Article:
Ongoing fighting in Idlib Governorate imperils the lives of millions of civilians. While the governments of Syria and Russia maintain that they are targeting HTS, the use of indiscriminate weapons in civilian-populated areas and the systematic bombing of medical facilities constitute war crimes.
The government of Syria has not only manifestly failed to uphold its responsibility to protect, it bears primary responsibility for the ongoing commission of mass atrocity crimes.
Following the outbreak of violence during March 2011, the international community responded by censuring the Syrian government for its widespread violations of human rights. The UN Secretary-General has repeatedly called for the situation in Syria to be referred to the International Criminal Court (ICC).
Despite this, the UN Security Council (UNSC) has failed to respond effectively. Since 2013 the UNSC has passed 25 resolutions on humanitarian access, peace talks and chemical weapons in Syria. Several refer to the government’s responsibility to protect populations, but none have been fully implemented. The Syrian government has directly violated various UNSC resolutions, and Russia has systematically shielded Syria from accountability measures. Russia and China have jointly vetoed eight draft resolutions and Russia has independently vetoed a further six resolutions.
Following a 30 July demarche by 10 members of the UNSC, UN Secretary-General António Guterres created a Board of Inquiry to investigate all attacks on hospitals and health facilities on the deconfliction list and other UN-supported facilities in northwest Syria.
On 21 December 2016 the UN General Assembly voted to establish an International, Impartial and Independent Mechanism (IIIM) to assist in the investigation and prosecution of perpetrators of atrocities in Syria. Germany and a number of other countries have initiated domestic proceedings against suspected Syrian perpetrators under the principle of universal jurisdiction.
The HRC has adopted 29 resolutions condemning atrocities in Syria, the majority of which demand that the Syrian authorities uphold their responsibility to protect the population. During March 2019 the HRC extended the mandate of the CoI for an additional year.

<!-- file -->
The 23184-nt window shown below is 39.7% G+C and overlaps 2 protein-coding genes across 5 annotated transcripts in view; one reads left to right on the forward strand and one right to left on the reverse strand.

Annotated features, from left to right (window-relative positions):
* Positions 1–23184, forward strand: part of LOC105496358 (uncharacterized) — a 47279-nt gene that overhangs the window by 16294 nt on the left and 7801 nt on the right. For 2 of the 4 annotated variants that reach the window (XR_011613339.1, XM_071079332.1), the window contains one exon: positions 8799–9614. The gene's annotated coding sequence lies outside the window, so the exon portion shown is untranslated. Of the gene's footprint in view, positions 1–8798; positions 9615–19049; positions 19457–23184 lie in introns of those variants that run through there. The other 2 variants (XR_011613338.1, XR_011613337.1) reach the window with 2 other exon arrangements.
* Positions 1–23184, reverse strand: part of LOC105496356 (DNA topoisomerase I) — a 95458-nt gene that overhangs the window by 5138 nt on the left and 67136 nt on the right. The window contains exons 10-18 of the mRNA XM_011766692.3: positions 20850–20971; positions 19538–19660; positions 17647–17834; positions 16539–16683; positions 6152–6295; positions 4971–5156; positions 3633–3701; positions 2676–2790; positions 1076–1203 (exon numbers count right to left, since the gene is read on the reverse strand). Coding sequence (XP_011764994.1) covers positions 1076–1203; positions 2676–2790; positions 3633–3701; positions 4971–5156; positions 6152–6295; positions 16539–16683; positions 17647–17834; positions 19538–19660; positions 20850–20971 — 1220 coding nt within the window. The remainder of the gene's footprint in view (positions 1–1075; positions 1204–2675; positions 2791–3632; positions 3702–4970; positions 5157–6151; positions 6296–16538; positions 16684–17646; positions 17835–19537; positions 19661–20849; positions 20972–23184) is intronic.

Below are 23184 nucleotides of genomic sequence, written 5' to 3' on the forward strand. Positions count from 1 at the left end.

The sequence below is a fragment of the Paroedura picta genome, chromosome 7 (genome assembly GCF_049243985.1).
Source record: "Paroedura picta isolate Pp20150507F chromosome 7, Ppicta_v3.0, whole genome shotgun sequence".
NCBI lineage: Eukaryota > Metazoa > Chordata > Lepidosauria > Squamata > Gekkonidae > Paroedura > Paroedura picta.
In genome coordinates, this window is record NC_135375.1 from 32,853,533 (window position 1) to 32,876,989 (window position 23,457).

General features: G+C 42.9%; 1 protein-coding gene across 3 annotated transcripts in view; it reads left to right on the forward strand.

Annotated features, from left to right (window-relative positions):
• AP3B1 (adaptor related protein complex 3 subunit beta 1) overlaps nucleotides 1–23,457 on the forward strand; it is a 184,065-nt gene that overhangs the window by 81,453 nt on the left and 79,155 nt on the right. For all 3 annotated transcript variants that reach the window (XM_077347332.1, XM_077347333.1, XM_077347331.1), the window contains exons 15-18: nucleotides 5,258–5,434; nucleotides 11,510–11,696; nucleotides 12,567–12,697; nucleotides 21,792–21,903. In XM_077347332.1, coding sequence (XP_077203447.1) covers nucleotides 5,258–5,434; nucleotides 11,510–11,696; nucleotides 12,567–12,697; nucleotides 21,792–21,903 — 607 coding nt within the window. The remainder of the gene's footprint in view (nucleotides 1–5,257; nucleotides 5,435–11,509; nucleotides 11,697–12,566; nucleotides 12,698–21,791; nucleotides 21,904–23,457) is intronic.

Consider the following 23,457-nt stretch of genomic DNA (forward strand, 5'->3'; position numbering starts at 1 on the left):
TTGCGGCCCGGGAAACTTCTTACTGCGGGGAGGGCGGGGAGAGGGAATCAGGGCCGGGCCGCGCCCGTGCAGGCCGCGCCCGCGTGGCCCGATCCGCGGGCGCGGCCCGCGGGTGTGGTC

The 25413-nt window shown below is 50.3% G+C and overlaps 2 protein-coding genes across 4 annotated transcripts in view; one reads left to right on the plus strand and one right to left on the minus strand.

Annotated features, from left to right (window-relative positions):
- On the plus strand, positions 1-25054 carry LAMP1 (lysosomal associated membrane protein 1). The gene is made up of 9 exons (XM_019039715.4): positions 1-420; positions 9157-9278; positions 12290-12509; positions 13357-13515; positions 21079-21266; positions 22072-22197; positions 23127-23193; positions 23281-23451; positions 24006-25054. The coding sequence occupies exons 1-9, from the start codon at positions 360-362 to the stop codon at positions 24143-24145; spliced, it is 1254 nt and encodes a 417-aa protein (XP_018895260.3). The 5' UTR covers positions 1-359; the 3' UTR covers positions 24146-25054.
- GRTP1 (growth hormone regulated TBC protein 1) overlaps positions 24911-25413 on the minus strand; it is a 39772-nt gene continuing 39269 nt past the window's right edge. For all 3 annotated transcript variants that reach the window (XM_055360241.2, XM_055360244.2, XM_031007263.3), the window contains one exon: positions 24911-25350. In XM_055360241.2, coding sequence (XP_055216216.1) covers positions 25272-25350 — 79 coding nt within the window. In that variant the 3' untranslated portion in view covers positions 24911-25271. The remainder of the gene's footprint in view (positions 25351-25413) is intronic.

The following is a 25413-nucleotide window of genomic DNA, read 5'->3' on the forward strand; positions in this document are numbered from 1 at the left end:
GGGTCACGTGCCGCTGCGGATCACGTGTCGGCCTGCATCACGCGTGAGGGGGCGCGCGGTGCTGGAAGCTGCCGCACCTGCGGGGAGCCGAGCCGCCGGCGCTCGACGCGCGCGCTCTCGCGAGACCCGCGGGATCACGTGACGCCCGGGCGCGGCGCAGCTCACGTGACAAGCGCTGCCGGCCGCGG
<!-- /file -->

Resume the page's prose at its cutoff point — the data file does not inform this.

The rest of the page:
The UN Special Envoy for Syria, Geir Pedersen, is currently facilitating a political process under the auspices of UNSC Resolution 2254. On 19 September UN Secretary-General Guterres announced the formation of a Constitutional Committee facilitated by the UN in Geneva. It has met twice, but failed to reach an agreement on an agenda.
All parties must uphold their obligations under IHL, including ending attacks on civilians and civilian infrastructure and establish a timetable for identifying and releasing all detainees and abductees. Syrian government forces, armed opposition groups and all international parties to the conflict must facilitate unimpeded humanitarian access to civilians trapped or displaced by fighting.
All parties to the conflict should adhere to the Idlib “demilitarized zone” and de-escalation agreements. The governments of Syria, Turkey and Russia should also allow the establishment of an OHCHR field presence in Idlib.
All UN member states should immediately halt arms sales to Turkey and impose targeted sanctions on those with command responsibility for possible atrocity crimes in northeast Syria. All refugee returns must be in accordance with the principle of non-refoulement with guarantees that returnees will not face persecution, discrimination or forced repatriation.
UN member states should ensure the IIIM is incorporated into the UN’s regular budget. States should also continue to pursue accountability for alleged perpetrators of atrocities under the principle of universal jurisdiction. The UNSC should immediately refer the situation in Syria to the ICC.